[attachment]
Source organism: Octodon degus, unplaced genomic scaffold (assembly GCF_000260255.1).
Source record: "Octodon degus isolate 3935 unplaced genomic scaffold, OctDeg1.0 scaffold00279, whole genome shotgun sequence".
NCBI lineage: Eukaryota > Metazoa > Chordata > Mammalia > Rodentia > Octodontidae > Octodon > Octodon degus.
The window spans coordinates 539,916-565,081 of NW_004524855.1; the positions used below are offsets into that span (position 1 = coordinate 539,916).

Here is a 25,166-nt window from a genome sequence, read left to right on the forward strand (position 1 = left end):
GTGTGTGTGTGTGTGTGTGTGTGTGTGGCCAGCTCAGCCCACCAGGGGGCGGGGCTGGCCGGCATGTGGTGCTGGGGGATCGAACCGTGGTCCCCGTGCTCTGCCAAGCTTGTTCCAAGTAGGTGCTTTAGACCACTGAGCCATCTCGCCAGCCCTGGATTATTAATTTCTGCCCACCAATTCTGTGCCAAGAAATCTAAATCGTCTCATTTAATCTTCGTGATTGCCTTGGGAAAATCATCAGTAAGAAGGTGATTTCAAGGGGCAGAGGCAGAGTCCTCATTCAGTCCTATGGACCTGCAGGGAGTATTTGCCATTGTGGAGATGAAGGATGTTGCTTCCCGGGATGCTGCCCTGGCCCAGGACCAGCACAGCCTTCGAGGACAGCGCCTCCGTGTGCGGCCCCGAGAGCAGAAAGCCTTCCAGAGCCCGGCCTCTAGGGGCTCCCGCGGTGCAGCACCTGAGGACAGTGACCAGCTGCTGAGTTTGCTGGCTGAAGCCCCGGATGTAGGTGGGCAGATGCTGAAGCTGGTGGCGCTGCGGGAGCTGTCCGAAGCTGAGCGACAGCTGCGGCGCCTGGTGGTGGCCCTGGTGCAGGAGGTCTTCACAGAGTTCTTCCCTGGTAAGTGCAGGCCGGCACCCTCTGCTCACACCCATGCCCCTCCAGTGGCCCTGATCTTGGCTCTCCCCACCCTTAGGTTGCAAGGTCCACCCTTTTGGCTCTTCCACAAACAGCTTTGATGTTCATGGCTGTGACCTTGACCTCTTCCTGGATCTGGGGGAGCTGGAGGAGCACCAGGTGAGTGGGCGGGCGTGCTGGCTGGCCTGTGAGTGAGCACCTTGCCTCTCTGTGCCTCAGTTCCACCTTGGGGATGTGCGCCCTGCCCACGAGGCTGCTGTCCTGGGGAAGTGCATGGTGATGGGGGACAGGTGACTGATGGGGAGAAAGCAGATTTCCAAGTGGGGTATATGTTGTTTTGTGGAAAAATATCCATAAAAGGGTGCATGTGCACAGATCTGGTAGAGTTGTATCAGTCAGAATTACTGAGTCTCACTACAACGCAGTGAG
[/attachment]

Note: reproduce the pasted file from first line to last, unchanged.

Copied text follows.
Source organism: Octodon degus, unplaced genomic scaffold (assembly GCF_000260255.1).
Source record: "Octodon degus isolate 3935 unplaced genomic scaffold, OctDeg1.0 scaffold00279, whole genome shotgun sequence".
NCBI lineage: Eukaryota > Metazoa > Chordata > Mammalia > Rodentia > Octodontidae > Octodon > Octodon degus.
The window spans coordinates 539,916-565,081 of NW_004524855.1; the positions used below are offsets into that span (position 1 = coordinate 539,916).

Here is a 25,166-nt window from a genome sequence, read left to right on the forward strand (position 1 = left end):
GTGTGTGTGTGTGTGTGTGTGTGTGTGGCCAGCTCAGCCCACCAGGGGGCGGGGCTGGCCGGCATGTGGTGCTGGGGGATCGAACCGTGGTCCCCGTGCTCTGCCAAGCTTGTTCCAAGTAGGTGCTTTAGACCACTGAGCCATCTCGCCAGCCCTGGATTATTAATTTCTGCCCACCAATTCTGTGCCAAGAAATCTAAATCGTCTCATTTAATCTTCGTGATTGCCTTGGGAAAATCATCAGTAAGAAGGTGATTTCAAGGGGCAGAGGCAGAGTCCTCATTCAGTCCTATGGACCTGCAGGGAGTATTTGCCATTGTGGAGATGAAGGATGTTGCTTCCCGGGATGCTGCCCTGGCCCAGGACCAGCACAGCCTTCGAGGACAGCGCCTCCGTGTGCGGCCCCGAGAGCAGAAAGCCTTCCAGAGCCCGGCCTCTAGGGGCTCCCGCGGTGCAGCACCTGAGGACAGTGACCAGCTGCTGAGTTTGCTGGCTGAAGCCCCGGATGTAGGTGGGCAGATGCTGAAGCTGGTGGCGCTGCGGGAGCTGTCCGAAGCTGAGCGACAGCTGCGGCGCCTGGTGGTGGCCCTGGTGCAGGAGGTCTTCACAGAGTTCTTCCCTGGTAAGTGCAGGCCGGCACCCTCTGCTCACACCCATGCCCCTCCAGTGGCCCTGATCTTGGCTCTCCCCACCCTTAGGTTGCAAGGTCCACCCTTTTGGCTCTTCCACAAACAGCTTTGATGTTCATGGCTGTGACCTTGACCTCTTCCTGGATCTGGGGGAGCTGGAGGAGCACCAGGTGAGTGGGCGGGCGTGCTGGCTGGCCTGTGAGTGAGCACCTTGCCTCTCTGTGCCTCAGTTCCACCTTGGGGATGTGCGCCCTGCCCACGAGGCTGCTGTCCTGGGGAAGTGCATGGTGATGGGGGACAGGTGACTGATGGGGAGAAAGCAGATTTCCAAGTGGGGTATATGTTGTTTTGTGGAAAAATATCCATAAAAGGGTGCATGTGCACAGATCTGGTAGAGTTGTATCAGTCAGAATTACTGAGTCTCACTACAACGCAGTGAG